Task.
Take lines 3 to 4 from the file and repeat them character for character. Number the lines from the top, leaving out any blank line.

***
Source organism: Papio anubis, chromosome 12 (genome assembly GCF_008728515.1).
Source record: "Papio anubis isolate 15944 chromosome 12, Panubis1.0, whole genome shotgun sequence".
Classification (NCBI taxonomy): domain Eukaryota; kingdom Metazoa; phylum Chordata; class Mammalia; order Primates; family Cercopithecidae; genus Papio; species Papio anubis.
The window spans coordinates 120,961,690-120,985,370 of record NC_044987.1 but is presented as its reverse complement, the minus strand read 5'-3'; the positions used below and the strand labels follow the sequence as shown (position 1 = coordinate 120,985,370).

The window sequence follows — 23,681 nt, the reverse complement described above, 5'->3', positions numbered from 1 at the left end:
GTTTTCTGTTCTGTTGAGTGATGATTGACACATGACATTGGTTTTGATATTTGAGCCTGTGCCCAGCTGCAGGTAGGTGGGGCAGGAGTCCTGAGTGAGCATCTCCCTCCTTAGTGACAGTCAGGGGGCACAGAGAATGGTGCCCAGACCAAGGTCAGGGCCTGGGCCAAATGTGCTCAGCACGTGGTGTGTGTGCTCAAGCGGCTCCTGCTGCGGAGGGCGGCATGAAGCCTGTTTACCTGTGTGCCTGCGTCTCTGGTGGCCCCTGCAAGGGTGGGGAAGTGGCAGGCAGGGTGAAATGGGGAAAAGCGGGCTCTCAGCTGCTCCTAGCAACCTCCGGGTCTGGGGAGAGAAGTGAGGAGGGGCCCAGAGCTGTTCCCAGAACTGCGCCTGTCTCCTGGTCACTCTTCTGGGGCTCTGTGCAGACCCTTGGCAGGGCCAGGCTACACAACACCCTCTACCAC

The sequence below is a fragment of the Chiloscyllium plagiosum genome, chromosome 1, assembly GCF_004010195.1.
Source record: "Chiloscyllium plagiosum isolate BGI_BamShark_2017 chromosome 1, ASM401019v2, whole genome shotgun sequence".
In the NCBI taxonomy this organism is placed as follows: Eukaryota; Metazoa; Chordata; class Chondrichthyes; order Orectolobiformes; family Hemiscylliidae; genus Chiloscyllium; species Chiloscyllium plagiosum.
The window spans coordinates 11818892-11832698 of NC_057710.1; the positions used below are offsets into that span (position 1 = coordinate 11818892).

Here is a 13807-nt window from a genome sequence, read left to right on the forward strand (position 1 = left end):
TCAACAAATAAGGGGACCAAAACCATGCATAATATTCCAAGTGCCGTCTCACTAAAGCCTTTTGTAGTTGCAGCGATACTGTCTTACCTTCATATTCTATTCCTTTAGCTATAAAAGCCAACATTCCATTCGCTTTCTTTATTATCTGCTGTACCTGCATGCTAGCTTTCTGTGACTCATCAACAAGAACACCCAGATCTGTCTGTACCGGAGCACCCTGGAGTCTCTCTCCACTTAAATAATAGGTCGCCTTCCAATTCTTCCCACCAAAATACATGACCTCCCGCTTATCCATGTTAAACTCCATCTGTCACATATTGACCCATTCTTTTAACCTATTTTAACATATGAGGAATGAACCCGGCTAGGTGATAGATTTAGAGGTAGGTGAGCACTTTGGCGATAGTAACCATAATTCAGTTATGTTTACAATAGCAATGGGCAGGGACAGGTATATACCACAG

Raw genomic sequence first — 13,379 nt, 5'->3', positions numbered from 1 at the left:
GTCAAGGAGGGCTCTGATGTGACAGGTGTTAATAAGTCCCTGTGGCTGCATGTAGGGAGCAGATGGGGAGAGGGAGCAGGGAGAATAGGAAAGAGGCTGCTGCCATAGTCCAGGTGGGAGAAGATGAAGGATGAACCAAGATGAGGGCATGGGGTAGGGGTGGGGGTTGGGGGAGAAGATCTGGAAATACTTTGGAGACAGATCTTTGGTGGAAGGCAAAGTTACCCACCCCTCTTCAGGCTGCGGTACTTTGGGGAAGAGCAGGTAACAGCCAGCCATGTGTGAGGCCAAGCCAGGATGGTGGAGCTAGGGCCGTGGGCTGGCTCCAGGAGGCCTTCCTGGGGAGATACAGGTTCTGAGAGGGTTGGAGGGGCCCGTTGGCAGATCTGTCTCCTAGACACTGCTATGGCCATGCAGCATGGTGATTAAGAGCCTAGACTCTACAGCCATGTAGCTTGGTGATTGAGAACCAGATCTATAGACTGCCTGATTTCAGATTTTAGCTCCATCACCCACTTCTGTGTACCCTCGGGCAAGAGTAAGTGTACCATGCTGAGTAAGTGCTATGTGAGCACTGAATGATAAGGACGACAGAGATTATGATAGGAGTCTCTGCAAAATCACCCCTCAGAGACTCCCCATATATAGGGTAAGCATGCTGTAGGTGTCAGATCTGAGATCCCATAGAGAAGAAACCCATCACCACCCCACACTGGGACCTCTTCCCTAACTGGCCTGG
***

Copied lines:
Classification (NCBI taxonomy): domain Eukaryota; kingdom Metazoa; phylum Chordata; class Mammalia; order Primates; family Cercopithecidae; genus Papio; species Papio anubis.
The window spans coordinates 120,961,690-120,985,370 of record NC_044987.1 but is presented as its reverse complement, the minus strand read 5'-3'; the positions used below and the strand labels follow the sequence as shown (position 1 = coordinate 120,985,370).